MIT is close to Kendall Station on the Red Line subway. The Red Line connects to Boston South Station (and its rail and bus terminals) and the rest of the MBTA rapid transit network. MIT is also served by MBTA buses. Google Maps can plan rail and bus trips.

From the Kendall stop on the Red Line, you will need to make your way to Building 46. You'll exit the subway station on Main St, and you want to walk West for a few blocks. For reference, the Marriott and other large buildings are arranged around a courtyard north of Main St. Building 46 is the large boat-shaped building at the corner of Main St. and Vassar St.. Take the entrance on either Main St. or Vassar St. and proceed to the third floor. The local inhabitants are friendly and will be happy to point you in the right direction if you get lost.

See also the line drawn on the transportation map.

By car

Parking possibilities include:

• The Marriott

• Outside of Building 46, Vassar St.

If it's after 5PM on Friday, you might try the Hayward lot.


There are a number of nearby hotels suggested on the MIT web site. Boston has several hostels as well.

There may also be some local residents willing to accommodate a few attendees. See the attendees page for more info.


The organizers of Hac Boston are:

• Edward Kmett (ekmett)

• Greg Hale (imalsogreg)

• Josh Cough (joshcough)

For any questions or emergencies, you can always call Edward Kmett at [masked] 1001.

Join or login to comment.

  • David F.

    This was my second time at Hac Boston, and I was again amazed by the many brilliant, knowledgeable people who were so generous with their time and energy. Unfortunately, some organizational snafus prevented the expected talk from taking place, but everything else was great.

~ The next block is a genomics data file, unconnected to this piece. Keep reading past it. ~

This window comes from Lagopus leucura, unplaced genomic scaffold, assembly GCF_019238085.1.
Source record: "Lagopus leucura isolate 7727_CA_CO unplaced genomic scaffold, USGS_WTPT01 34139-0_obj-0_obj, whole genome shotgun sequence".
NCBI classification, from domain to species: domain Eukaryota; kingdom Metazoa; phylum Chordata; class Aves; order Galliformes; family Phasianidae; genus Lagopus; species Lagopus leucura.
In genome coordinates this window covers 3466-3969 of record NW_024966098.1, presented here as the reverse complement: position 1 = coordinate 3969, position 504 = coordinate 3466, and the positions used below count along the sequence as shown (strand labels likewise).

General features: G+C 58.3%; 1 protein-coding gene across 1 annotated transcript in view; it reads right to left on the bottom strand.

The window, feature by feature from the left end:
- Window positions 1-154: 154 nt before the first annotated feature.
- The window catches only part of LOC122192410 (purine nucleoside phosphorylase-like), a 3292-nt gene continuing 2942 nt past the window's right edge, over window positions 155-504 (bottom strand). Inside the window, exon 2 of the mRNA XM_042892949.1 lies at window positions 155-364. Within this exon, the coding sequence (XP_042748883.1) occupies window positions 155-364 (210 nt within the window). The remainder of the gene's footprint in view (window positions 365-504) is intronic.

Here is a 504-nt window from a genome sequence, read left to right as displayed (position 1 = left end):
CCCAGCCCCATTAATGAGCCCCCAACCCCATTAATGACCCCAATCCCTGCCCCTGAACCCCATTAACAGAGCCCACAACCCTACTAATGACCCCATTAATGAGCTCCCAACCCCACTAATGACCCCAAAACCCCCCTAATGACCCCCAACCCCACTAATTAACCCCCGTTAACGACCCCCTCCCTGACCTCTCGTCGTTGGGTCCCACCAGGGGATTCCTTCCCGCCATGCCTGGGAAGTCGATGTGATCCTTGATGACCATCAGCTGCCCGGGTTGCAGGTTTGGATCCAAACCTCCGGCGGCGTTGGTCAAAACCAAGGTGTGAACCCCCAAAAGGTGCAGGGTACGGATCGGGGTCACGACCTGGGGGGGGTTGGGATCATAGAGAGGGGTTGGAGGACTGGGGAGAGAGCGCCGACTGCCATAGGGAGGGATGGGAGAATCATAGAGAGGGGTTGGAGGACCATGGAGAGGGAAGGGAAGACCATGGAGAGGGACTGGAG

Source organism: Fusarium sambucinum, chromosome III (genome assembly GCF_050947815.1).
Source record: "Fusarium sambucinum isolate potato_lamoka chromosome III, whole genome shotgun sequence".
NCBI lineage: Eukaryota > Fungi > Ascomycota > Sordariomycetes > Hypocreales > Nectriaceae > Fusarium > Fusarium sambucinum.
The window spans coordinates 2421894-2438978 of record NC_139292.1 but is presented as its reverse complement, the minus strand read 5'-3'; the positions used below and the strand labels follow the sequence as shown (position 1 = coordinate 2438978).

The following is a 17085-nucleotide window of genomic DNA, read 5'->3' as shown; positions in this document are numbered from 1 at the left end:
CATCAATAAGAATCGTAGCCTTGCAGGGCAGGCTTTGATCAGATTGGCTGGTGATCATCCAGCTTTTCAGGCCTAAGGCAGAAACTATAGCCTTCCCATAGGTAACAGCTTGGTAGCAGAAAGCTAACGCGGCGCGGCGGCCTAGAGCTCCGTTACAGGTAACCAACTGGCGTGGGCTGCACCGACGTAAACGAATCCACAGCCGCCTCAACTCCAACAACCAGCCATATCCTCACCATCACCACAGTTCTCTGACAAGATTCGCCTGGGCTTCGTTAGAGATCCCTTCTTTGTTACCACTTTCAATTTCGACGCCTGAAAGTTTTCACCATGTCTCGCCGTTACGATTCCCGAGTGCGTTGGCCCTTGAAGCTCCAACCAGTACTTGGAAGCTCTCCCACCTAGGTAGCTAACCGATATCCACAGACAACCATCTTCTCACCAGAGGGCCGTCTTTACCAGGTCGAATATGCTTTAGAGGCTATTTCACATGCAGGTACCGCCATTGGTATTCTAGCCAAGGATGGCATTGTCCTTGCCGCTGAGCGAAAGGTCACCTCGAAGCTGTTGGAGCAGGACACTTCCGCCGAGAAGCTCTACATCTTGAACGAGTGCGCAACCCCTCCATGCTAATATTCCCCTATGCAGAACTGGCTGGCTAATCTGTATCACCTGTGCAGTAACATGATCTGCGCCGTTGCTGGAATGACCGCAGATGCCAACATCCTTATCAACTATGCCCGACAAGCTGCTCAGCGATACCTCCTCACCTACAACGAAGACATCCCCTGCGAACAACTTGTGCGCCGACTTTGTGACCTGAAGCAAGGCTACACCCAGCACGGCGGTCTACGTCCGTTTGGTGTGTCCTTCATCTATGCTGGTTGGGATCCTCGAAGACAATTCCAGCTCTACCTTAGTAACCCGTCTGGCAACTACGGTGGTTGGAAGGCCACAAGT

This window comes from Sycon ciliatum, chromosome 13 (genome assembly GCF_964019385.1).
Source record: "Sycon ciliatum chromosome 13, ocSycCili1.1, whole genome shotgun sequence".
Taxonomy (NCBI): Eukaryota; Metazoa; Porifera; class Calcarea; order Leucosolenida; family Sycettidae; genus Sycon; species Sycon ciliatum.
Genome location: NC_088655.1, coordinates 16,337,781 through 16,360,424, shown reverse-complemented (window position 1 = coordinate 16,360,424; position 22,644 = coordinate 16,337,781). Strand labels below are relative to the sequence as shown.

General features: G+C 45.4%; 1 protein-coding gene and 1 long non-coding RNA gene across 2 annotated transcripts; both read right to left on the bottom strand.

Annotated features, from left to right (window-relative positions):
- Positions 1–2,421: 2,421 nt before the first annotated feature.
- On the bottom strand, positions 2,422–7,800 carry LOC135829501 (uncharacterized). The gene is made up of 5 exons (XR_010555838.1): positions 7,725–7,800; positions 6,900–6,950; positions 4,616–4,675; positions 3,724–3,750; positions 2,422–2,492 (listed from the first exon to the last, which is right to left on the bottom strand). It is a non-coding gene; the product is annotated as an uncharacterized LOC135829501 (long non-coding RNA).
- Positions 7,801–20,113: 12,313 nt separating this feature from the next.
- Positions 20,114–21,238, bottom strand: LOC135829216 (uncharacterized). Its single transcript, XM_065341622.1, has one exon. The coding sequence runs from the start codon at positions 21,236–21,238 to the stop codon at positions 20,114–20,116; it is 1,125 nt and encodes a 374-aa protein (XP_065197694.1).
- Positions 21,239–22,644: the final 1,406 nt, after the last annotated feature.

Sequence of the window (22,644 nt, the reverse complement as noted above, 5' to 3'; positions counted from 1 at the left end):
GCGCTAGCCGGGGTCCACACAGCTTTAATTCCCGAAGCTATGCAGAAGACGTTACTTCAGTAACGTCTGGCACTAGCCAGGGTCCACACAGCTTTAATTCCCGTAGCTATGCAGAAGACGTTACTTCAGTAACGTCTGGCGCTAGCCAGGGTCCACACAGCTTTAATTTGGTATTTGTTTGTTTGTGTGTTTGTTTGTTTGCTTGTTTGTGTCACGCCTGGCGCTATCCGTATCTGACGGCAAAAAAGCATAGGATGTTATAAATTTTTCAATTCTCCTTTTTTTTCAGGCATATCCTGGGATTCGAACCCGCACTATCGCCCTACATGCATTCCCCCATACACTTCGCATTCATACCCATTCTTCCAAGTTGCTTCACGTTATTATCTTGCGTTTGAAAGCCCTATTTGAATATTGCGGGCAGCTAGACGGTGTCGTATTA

2 · August 8

    • Josh C.

      Hi David, we are going to try to have a few pre-planned talks next year, organized at lunch time on Saturday. Let me know if you're interested in speaking.

      August 9

    • David F.

      I was referring to the intro to Reflex that Ryan Trinkle prepared, but that never happened. I'd be interested in speaking informally next year about some containers work, assuming I'm able to get there.

      September 7

  • Dani P.

    Suffice to say that attending this hackathon has changed the trajectory of my future, big time. I'm following the coursework on with the homework assignments on the upenn website, and reading Haskell Book. Yippee!

    7 · August 10

    • Dani P.

      Well, I'll definitely be making some of them in the near future.

      August 11

    • Ben Z R.

      damn, nice! :)

      September 5

  • giris


    1 · August 8

  • Ian

    I'm not going to make it out there tonight, but I plan on being there tomorrow and Sunday.

    August 5

  • Geoffrey K.

    This sounds so incredibly cool!

    3 · August 4

  • Daniel G.

    Hi! First of all: thanks for organizing the hackathon. I will be in Boston that weekend but have some other engagements to attend. Would it be possible to join the hackathon for an afternoon or maybe even just the talks? Thanks :)

    August 1

    • Josh C.

      Hi Daniel, you can come by for any amount of time, whenever :) We don't have any formal talks, but have lots of little impromptu talks.

      1 · August 1

    • Daniel G.

      Sounds good, thanks for letting me know :)

      August 2

  • Edward K.

    Please contact me if you are looking for a couch to surf or are willing to put up visiting Haskellers!

    1 · July 27

  • Max K.

    Will there be food (at least for Friday)?

    July 24

  • Ben Z R.

    Anybody have advice on where to stay overnight if I want to come down from Maine?

    1 · June 26

    • Garrett M.

      I'll be flying in and open to the idea of sharing a place

      June 27

  • Sarah A.

    Try Airbnb, a Hotel, or a Hostel

    June 27